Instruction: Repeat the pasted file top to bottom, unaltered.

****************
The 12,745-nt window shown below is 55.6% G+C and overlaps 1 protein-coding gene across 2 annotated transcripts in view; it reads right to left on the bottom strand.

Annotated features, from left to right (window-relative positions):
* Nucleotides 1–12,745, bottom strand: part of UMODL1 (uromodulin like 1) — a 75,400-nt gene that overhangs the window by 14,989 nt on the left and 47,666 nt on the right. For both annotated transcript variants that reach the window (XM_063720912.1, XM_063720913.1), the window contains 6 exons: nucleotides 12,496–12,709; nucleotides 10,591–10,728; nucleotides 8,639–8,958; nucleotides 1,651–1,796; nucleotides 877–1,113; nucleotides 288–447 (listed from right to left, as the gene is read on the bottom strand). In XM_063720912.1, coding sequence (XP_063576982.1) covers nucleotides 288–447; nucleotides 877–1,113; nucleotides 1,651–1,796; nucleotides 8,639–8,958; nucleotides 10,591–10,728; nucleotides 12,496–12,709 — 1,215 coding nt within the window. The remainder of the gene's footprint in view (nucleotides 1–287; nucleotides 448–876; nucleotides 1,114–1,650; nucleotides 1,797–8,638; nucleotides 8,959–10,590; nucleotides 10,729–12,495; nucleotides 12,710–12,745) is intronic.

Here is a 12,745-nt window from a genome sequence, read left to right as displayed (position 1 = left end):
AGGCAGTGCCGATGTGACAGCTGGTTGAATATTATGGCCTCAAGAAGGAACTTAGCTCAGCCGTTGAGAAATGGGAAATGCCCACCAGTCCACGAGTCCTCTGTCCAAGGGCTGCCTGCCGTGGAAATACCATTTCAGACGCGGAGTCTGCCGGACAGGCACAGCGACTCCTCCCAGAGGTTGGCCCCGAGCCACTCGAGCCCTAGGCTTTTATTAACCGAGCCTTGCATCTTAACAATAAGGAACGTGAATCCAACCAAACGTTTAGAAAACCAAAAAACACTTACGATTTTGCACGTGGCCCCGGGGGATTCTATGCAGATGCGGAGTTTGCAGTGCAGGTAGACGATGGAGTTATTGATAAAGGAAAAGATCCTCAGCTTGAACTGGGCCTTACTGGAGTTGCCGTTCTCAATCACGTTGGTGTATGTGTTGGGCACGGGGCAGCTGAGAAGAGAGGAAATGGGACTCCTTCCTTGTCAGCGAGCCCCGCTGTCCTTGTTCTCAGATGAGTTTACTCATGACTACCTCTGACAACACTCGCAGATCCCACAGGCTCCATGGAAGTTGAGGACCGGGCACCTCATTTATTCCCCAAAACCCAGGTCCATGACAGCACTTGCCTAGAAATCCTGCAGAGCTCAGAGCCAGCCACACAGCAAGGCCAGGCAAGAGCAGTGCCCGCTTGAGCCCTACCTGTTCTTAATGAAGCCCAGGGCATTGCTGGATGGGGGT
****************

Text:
The 12,745-nt window shown below is 55.6% G+C and overlaps 1 protein-coding gene across 2 annotated transcripts in view; it reads right to left on the bottom strand.

Annotated features, from left to right (window-relative positions):
* Nucleotides 1–12,745, bottom strand: part of UMODL1 (uromodulin like 1) — a 75,400-nt gene that overhangs the window by 14,989 nt on the left and 47,666 nt on the right. For both annotated transcript variants that reach the window (XM_063720912.1, XM_063720913.1), the window contains 6 exons: nucleotides 12,496–12,709; nucleotides 10,591–10,728; nucleotides 8,639–8,958; nucleotides 1,651–1,796; nucleotides 877–1,113; nucleotides 288–447 (listed from right to left, as the gene is read on the bottom strand). In XM_063720912.1, coding sequence (XP_063576982.1) covers nucleotides 288–447; nucleotides 877–1,113; nucleotides 1,651–1,796; nucleotides 8,639–8,958; nucleotides 10,591–10,728; nucleotides 12,496–12,709 — 1,215 coding nt within the window. The remainder of the gene's footprint in view (nucleotides 1–287; nucleotides 448–876; nucleotides 1,114–1,650; nucleotides 1,797–8,638; nucleotides 8,959–10,590; nucleotides 10,729–12,495; nucleotides 12,710–12,745) is intronic.

Here is a 12,745-nt window from a genome sequence, read left to right as displayed (position 1 = left end):
AGGCAGTGCCGATGTGACAGCTGGTTGAATATTATGGCCTCAAGAAGGAACTTAGCTCAGCCGTTGAGAAATGGGAAATGCCCACCAGTCCACGAGTCCTCTGTCCAAGGGCTGCCTGCCGTGGAAATACCATTTCAGACGCGGAGTCTGCCGGACAGGCACAGCGACTCCTCCCAGAGGTTGGCCCCGAGCCACTCGAGCCCTAGGCTTTTATTAACCGAGCCTTGCATCTTAACAATAAGGAACGTGAATCCAACCAAACGTTTAGAAAACCAAAAAACACTTACGATTTTGCACGTGGCCCCGGGGGATTCTATGCAGATGCGGAGTTTGCAGTGCAGGTAGACGATGGAGTTATTGATAAAGGAAAAGATCCTCAGCTTGAACTGGGCCTTACTGGAGTTGCCGTTCTCAATCACGTTGGTGTATGTGTTGGGCACGGGGCAGCTGAGAAGAGAGGAAATGGGACTCCTTCCTTGTCAGCGAGCCCCGCTGTCCTTGTTCTCAGATGAGTTTACTCATGACTACCTCTGACAACACTCGCAGATCCCACAGGCTCCATGGAAGTTGAGGACCGGGCACCTCATTTATTCCCCAAAACCCAGGTCCATGACAGCACTTGCCTAGAAATCCTGCAGAGCTCAGAGCCAGCCACACAGCAAGGCCAGGCAAGAGCAGTGCCCGCTTGAGCCCTACCTGTTCTTAATGAAGCCCAGGGCATTGCTGGATGGGGGT